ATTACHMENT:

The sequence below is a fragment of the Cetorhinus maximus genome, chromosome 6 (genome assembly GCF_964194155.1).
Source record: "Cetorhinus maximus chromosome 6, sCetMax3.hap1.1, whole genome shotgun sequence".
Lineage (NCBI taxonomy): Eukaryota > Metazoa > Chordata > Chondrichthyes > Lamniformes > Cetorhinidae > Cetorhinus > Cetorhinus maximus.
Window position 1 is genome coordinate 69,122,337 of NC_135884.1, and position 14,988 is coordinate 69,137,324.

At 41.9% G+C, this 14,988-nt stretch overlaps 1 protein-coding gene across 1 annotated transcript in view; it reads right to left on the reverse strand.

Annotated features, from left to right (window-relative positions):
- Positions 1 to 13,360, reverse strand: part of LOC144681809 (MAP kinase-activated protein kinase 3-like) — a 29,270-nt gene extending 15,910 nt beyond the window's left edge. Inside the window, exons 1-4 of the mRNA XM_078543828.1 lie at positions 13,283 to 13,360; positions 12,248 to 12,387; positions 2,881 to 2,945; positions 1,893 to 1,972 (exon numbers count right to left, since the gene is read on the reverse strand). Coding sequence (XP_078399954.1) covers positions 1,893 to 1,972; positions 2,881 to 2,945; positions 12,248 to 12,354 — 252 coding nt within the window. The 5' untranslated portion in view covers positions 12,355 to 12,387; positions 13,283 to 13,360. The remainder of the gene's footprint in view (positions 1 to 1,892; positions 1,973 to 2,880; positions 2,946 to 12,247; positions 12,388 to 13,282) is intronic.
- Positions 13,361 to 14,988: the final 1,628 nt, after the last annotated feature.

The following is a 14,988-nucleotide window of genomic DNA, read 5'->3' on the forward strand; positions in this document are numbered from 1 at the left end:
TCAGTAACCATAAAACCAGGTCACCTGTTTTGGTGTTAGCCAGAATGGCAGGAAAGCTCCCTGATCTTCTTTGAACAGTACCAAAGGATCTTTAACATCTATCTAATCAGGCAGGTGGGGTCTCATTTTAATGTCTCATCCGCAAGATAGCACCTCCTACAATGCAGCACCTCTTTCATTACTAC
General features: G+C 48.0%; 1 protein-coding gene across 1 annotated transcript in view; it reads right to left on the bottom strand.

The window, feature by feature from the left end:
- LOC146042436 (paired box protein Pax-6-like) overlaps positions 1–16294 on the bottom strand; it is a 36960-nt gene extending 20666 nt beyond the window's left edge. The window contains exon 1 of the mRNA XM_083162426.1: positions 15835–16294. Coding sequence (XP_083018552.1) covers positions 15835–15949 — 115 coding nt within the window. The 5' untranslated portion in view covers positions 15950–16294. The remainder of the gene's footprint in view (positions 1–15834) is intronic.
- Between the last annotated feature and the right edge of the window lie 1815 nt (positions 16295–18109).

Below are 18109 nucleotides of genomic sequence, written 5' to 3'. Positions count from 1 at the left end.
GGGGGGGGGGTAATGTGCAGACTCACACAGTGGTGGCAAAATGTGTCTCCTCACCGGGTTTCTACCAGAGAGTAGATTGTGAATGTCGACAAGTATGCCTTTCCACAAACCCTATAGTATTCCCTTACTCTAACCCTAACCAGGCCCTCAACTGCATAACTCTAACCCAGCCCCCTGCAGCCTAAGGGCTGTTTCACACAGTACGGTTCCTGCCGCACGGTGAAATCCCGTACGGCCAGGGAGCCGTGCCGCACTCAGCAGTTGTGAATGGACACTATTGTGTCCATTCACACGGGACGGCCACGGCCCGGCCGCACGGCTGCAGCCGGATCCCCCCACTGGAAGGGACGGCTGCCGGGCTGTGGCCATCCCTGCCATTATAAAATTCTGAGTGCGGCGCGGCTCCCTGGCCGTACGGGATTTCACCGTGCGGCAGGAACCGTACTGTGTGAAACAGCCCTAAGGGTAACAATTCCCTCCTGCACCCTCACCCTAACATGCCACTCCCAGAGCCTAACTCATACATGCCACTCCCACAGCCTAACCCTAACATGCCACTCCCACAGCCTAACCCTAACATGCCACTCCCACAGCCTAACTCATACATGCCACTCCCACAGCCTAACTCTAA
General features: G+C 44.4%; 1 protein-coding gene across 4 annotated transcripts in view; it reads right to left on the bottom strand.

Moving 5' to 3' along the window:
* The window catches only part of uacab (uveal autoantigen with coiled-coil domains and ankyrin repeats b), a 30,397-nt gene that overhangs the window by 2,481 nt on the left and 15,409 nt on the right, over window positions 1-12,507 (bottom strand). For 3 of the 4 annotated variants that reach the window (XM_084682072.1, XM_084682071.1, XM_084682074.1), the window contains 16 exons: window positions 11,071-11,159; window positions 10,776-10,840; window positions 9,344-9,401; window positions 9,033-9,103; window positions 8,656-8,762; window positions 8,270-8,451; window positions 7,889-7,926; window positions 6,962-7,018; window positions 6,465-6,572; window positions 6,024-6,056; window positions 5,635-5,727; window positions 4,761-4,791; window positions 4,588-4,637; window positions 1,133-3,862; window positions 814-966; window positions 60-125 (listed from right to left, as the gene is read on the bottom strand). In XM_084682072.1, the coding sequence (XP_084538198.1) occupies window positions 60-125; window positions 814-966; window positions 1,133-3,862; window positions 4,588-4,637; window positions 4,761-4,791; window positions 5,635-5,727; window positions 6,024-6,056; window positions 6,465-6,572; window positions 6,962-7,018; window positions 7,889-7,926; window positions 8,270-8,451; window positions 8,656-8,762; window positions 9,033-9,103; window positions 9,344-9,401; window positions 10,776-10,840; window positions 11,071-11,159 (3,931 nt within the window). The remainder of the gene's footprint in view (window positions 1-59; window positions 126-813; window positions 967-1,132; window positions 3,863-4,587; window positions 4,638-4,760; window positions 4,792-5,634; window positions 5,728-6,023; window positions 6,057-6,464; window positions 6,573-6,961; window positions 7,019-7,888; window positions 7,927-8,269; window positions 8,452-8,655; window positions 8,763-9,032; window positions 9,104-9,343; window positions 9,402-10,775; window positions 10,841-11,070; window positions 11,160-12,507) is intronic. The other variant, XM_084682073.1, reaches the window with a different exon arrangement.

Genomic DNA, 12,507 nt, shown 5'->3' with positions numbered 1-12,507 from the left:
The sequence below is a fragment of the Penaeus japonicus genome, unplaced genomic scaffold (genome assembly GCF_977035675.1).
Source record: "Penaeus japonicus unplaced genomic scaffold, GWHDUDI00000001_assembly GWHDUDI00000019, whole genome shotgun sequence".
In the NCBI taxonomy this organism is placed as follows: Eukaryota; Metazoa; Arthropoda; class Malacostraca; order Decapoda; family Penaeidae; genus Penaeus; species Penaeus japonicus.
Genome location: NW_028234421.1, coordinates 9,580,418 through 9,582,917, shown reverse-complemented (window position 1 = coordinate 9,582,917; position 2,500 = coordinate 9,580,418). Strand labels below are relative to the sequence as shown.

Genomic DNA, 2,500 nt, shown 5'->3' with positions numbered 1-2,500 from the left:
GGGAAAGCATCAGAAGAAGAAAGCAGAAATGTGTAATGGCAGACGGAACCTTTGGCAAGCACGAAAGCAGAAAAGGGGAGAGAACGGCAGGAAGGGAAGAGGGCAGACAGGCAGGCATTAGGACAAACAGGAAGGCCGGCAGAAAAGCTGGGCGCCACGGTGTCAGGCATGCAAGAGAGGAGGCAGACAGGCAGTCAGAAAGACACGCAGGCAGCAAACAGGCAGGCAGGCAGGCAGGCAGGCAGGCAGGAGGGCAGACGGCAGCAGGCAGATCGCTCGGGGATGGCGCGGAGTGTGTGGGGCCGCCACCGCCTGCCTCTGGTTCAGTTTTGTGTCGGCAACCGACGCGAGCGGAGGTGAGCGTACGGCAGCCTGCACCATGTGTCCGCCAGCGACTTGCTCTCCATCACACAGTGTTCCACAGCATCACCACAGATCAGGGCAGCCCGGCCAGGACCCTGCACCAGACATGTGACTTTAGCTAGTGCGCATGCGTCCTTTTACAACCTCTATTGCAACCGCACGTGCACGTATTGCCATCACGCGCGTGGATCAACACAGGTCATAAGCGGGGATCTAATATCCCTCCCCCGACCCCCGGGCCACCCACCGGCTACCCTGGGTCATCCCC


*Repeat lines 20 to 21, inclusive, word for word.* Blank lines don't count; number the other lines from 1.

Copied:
Genomic DNA, 12,507 nt, shown 5'->3' with positions numbered 1-12,507 from the left:
The sequence below is a fragment of the Penaeus japonicus genome, unplaced genomic scaffold (genome assembly GCF_977035675.1).